Bring It On not as bad as you might think
There's no need to pussyfoot around it. The practice of translating popular film to stage musicals has become so rampant, not to mention poorly done, that you've already chalked up Bring It On: The Musical as another in a long line of bad productions out to steal your money. Well in some respects, you'd be right — the plot is predictable, the ultra-skinny cheerleaders are peppy, and the music not all that memorable. But it's not as bad as you might think.
The production has a number of things going for it that help elevate it beyond the fray of cotton candy musicals. Take, for instance, two of the more memorable characters: Bridget (Ryann Redmond), a pudgier sidekick to the protagonist whose self-confidence blossoms and La Cienega (Gregory Haney), a drag-queen who's firmly part of the banging dance crew.
Glee-inspired it may be, but these surprise bursts of comedy from characters outside the traditional mould, together with impressive acrobatics, help balance the more than lacklustre elements of the musical. Jeff Whitty, whose script borrows from the film but starts a fresh, finds the funny in the formulaic.
The premise follows head cheerleader Campbell (Taylor Louderman) who must unwillingly move from Truman High, where she's the captain, to Jackson, where there isn't even a cheer squad. After she discovers her replacement at Truman, Eva (Elle McLemore), orchestrated the redistricting of her house so she could take over (omg!), Campbell recruits the Jackson dance crew to team up for the national title.
The opening scenes at Truman, which feature the stereotypical cheer personas that serve as the foil to those at Jackson, are the stiff routines you'd expect. It's not until Campbell moves schools and the music adopts a hip-hop flavour at Jackson that the show slips into second gear. Here, everything is better — the music, the performances, the comedy, and the dancing.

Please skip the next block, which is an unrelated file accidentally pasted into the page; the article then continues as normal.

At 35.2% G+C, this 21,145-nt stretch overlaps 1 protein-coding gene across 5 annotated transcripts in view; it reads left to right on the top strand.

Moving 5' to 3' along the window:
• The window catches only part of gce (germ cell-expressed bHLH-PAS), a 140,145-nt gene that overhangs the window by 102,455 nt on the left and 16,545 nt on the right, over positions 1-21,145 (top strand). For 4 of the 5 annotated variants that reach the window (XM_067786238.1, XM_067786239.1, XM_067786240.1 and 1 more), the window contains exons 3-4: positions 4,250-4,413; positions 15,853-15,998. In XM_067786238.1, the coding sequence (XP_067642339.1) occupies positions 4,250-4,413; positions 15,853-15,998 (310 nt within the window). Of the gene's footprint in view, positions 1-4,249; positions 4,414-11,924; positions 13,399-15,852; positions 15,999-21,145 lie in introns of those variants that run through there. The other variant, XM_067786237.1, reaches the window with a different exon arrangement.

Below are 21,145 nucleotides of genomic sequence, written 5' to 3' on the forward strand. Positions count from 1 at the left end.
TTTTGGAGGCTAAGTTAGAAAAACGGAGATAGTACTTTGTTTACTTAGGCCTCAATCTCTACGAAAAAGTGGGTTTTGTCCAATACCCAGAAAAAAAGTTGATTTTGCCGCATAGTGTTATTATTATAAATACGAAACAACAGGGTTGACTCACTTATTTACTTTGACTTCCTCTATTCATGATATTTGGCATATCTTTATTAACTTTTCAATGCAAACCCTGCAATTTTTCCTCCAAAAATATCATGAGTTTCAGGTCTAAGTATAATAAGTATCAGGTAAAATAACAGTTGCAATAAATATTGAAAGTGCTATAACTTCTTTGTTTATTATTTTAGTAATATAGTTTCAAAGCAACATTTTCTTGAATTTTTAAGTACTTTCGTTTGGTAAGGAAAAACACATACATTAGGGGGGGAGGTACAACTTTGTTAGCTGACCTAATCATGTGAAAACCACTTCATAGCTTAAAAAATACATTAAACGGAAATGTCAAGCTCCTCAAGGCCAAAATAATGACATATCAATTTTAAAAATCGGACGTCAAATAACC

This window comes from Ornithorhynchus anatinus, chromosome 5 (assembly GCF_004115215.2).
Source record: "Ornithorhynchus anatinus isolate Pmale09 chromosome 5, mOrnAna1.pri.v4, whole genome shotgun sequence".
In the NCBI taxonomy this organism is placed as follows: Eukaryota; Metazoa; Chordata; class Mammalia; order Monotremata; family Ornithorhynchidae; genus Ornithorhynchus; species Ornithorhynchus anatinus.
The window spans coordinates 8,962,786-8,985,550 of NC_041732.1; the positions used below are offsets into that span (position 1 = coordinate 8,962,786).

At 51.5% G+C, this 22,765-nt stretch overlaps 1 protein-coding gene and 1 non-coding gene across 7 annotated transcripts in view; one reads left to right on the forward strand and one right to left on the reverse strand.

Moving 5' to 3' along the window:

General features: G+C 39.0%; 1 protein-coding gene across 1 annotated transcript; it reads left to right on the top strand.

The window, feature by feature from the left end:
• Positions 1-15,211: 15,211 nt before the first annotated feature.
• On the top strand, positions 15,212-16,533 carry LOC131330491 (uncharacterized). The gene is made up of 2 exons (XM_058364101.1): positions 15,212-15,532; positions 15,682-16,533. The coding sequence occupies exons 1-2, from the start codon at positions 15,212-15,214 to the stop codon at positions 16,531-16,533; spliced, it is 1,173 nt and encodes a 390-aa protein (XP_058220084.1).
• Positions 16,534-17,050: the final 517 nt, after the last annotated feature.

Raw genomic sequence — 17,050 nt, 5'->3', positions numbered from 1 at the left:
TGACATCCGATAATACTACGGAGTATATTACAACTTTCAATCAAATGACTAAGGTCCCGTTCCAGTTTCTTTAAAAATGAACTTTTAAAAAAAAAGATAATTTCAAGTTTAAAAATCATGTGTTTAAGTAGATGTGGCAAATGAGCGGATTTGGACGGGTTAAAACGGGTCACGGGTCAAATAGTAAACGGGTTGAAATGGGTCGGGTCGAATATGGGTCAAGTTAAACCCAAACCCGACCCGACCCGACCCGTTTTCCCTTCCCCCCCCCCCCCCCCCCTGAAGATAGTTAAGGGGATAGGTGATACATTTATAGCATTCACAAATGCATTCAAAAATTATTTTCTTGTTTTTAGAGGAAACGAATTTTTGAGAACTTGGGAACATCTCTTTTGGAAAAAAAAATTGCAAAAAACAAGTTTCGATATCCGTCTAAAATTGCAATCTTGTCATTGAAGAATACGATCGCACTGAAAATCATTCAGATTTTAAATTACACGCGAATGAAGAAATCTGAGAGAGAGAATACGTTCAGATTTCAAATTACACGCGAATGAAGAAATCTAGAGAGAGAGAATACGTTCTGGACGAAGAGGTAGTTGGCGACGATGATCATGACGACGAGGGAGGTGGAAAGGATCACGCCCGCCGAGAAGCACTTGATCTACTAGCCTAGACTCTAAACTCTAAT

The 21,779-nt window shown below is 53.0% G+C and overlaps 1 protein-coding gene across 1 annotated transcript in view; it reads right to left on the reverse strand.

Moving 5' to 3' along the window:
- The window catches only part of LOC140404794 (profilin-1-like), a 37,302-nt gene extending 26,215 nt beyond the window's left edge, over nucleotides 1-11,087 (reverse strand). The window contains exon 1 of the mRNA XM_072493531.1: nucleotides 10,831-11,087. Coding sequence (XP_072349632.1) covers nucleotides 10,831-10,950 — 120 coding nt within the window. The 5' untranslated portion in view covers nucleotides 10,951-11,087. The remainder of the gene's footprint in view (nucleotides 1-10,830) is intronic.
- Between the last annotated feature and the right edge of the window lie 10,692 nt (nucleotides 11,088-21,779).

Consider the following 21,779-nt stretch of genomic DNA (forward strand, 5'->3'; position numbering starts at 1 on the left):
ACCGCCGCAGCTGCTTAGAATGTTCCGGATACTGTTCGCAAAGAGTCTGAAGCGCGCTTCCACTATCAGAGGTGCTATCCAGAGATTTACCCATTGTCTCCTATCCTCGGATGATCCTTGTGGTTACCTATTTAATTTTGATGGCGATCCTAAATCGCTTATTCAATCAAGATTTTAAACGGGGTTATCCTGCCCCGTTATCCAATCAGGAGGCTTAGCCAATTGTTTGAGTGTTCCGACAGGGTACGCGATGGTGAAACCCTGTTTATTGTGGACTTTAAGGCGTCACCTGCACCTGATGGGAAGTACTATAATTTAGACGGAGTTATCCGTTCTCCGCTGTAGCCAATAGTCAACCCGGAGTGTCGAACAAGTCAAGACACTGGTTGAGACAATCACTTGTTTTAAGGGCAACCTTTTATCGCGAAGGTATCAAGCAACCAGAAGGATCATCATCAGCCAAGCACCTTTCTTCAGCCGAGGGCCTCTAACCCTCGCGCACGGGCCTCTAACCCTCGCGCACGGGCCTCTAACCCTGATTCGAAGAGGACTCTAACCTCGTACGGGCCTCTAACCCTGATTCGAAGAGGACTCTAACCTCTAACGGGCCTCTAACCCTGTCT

Dance crew captain Danielle (Adrienne Warren) deflates Campbell's bubble gum charm and Redmond as Bridget and Haney as La Cienega (mentioned above) give extremely memorable performances. Less successful is the romance between Campbell and "cool guy" Randall (Jason Gotay). They have about as much chemistry as a football coach and the school nurse.
There are a few enjoyable group songs from Tom Kitt and Lin-Manuel Miranda. The flips, throws, and pyramids, along with athletically-inspired choreography from Andy Blankenbuehler no doubt provide a boost of spectacle to a medium already full of wow factor.
While the set design dully relies on four rotating video screens to set the mood, the lighting and costumes make up on the visual end. While not the freshest movie-to-musical adaptation, there's a lot to enjoy in this cheerful production.
Bring It On: The Musical, with Libretto by Jeff Whitty, music by Tom Kitt and Lin-Manuel Miranda, and direction by Andy Blankenbuehler, runs at the Ed Mirvish Theatre until June 3.
Photos via Mirvish Productions
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